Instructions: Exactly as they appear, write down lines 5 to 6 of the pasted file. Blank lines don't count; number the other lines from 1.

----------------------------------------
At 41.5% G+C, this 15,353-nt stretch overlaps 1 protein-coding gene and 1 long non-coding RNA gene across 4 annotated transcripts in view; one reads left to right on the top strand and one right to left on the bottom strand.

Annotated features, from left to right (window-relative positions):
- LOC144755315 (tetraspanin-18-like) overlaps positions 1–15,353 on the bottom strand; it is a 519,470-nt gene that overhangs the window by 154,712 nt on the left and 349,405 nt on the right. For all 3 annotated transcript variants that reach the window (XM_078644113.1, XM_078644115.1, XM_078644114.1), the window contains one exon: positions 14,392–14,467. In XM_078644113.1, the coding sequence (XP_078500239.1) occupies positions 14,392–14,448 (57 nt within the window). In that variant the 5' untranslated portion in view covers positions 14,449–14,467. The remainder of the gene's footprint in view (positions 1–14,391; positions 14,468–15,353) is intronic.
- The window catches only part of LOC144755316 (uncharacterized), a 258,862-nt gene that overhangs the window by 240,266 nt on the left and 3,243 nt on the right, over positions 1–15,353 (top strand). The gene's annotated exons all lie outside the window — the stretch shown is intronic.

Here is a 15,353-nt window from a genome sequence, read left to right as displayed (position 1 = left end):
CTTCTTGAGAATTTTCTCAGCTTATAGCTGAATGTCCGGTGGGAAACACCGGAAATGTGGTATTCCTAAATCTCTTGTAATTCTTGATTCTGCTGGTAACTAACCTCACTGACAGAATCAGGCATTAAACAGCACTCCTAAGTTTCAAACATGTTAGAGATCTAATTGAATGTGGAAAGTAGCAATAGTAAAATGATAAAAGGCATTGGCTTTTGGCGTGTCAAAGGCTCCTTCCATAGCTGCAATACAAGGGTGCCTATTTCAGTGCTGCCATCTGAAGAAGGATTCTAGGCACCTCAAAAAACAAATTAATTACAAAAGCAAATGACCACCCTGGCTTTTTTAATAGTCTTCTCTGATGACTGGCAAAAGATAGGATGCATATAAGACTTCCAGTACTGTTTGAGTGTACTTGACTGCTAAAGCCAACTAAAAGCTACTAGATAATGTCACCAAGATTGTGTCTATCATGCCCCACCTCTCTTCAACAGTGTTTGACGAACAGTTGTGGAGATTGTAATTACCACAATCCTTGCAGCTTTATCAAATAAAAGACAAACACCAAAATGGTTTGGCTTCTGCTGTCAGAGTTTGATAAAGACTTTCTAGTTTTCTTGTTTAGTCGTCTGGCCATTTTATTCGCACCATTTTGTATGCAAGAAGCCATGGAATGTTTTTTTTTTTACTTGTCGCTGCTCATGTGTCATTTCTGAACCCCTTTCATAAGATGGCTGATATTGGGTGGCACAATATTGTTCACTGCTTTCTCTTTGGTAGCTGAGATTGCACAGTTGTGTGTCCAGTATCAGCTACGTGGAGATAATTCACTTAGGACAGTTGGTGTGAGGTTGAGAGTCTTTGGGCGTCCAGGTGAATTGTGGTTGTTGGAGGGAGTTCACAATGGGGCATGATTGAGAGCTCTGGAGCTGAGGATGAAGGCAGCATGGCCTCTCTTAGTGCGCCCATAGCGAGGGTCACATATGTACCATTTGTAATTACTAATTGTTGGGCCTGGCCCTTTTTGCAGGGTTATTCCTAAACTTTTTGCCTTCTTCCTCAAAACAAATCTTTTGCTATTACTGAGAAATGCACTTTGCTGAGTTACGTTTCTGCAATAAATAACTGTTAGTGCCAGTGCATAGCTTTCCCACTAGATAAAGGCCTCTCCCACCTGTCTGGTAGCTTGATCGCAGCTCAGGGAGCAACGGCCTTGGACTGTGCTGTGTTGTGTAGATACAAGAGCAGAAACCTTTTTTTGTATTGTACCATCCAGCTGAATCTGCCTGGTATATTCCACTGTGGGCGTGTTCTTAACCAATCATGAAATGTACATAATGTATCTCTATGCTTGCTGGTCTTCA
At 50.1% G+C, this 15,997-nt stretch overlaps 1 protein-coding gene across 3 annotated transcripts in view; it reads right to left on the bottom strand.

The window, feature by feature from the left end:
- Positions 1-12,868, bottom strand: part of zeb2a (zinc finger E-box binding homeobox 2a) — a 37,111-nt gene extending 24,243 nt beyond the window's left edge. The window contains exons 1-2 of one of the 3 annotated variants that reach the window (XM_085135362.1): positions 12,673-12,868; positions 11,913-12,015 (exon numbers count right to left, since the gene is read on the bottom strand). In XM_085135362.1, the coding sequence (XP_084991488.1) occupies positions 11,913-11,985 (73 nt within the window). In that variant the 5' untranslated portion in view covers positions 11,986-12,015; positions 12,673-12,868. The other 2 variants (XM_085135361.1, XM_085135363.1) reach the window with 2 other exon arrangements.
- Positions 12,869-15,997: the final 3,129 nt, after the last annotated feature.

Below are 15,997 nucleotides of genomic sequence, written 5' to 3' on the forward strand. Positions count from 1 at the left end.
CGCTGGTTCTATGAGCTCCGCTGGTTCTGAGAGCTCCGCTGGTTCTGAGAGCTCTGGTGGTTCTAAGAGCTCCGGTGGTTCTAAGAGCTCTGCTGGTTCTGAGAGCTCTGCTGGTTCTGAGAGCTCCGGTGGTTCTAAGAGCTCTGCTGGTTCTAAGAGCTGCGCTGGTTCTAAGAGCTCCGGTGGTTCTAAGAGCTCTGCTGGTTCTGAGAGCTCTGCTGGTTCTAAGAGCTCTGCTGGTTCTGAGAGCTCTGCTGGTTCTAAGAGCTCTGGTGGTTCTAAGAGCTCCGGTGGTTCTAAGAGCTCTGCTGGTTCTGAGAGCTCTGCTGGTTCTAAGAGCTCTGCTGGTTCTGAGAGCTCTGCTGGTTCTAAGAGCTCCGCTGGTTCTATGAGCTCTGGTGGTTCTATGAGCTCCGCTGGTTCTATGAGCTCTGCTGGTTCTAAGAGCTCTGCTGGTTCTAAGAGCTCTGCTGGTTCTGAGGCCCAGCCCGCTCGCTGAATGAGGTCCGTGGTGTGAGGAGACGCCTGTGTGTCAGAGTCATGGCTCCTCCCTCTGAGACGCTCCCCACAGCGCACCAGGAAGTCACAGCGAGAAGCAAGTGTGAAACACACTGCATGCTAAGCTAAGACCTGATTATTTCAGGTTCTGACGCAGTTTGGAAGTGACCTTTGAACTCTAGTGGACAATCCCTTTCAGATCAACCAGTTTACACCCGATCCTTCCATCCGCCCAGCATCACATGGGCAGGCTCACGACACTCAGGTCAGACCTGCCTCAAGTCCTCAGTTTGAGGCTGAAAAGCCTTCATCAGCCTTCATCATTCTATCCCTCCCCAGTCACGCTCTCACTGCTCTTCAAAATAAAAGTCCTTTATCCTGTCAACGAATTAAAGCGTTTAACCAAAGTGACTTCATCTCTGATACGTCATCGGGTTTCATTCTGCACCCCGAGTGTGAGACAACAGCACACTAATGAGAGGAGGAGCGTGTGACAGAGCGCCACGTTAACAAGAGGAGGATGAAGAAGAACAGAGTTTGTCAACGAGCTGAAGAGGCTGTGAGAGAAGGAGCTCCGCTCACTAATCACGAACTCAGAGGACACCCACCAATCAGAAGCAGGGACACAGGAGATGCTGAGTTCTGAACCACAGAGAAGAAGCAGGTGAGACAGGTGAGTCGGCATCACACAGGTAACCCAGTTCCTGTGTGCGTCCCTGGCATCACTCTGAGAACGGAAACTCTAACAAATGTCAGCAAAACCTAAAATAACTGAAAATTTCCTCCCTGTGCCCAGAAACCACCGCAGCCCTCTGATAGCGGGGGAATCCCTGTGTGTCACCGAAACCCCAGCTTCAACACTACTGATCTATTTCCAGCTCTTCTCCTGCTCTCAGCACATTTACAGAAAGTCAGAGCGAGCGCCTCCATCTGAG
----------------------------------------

Here is a 15,353-nt window from a genome sequence, read left to right as displayed (position 1 = left end):
CTTCTTGAGAATTTTCTCAGCTTATAGCTGAATGTCCGGTGGGAAACACCGGAAATGTGGTATTCCTAAATCTCTTGTAATTCTTGATTCTGCTGGTAACTAACCTCACTGACAGAATCAGGCATTAAACAGCACTCCTAAGTTTCAAACATGTTAGAGATCTAATTGAATGTGGAAAGTAGCAATAGTAAAATGATAAAAGGCATTGGCTTTTGGCGTGTCAAAGGCTCCTTCCATAGCTGCAATACAAGGGTGCCTATTTCAGTGCTGCCATCTGAAGAAGGATTCTAGGCACCTCAAAAAACAAATTAATTACAAAAGCAAATGACCACCCTGGCTTTTTTAATAGTCTTCTCTGATGACTGGCAAAAGATAGGATGCATATAAGACTTCCAGTACTGTTTGAGTGTACTTGACTGCTAAAGCCAACTAAAAGCTACTAGATAATGTCACCAAGATTGTGTCTATCATGCCCCACCTCTCTTCAACAGTGTTTGACGAACAGTTGTGGAGATTGTAATTACCACAATCCTTGCAGCTTTATCAAATAAAAGACAAACACCAAAATGGTTTGGCTTCTGCTGTCAGAGTTTGATAAAGACTTTCTAGTTTTCTTGTTTAGTCGTCTGGCCATTTTATTCGCACCATTTTGTATGCAAGAAGCCATGGAATGTTTTTTTTTTTACTTGTCGCTGCTCATGTGTCATTTCTGAACCCCTTTCATAAGATGGCTGATATTGGGTGGCACAATATTGTTCACTGCTTTCTCTTTGGTAGCTGAGATTGCACAGTTGTGTGTCCAGTATCAGCTACGTGGAGATAATTCACTTAGGACAGTTGGTGTGAGGTTGAGAGTCTTTGGGCGTCCAGGTGAATTGTGGTTGTTGGAGGGAGTTCACAATGGGGCATGATTGAGAGCTCTGGAGCTGAGGATGAAGGCAGCATGGCCTCTCTTAGTGCGCCCATAGCGAGGGTCACATATGTACCATTTGTAATTACTAATTGTTGGGCCTGGCCCTTTTTGCAGGGTTATTCCTAAACTTTTTGCCTTCTTCCTCAAAACAAATCTTTTGCTATTACTGAGAAATGCACTTTGCTGAGTTACGTTTCTGCAATAAATAACTGTTAGTGCCAGTGCATAGCTTTCCCACTAGATAAAGGCCTCTCCCACCTGTCTGGTAGCTTGATCGCAGCTCAGGGAGCAACGGCCTTGGACTGTGCTGTGTTGTGTAGATACAAGAGCAGAAACCTTTTTTTGTATTGTACCATCCAGCTGAATCTGCCTGGTATATTCCACTGTGGGCGTGTTCTTAACCAATCATGAAATGTACATAATGTATCTCTATGCTTGCTGGTCTTCA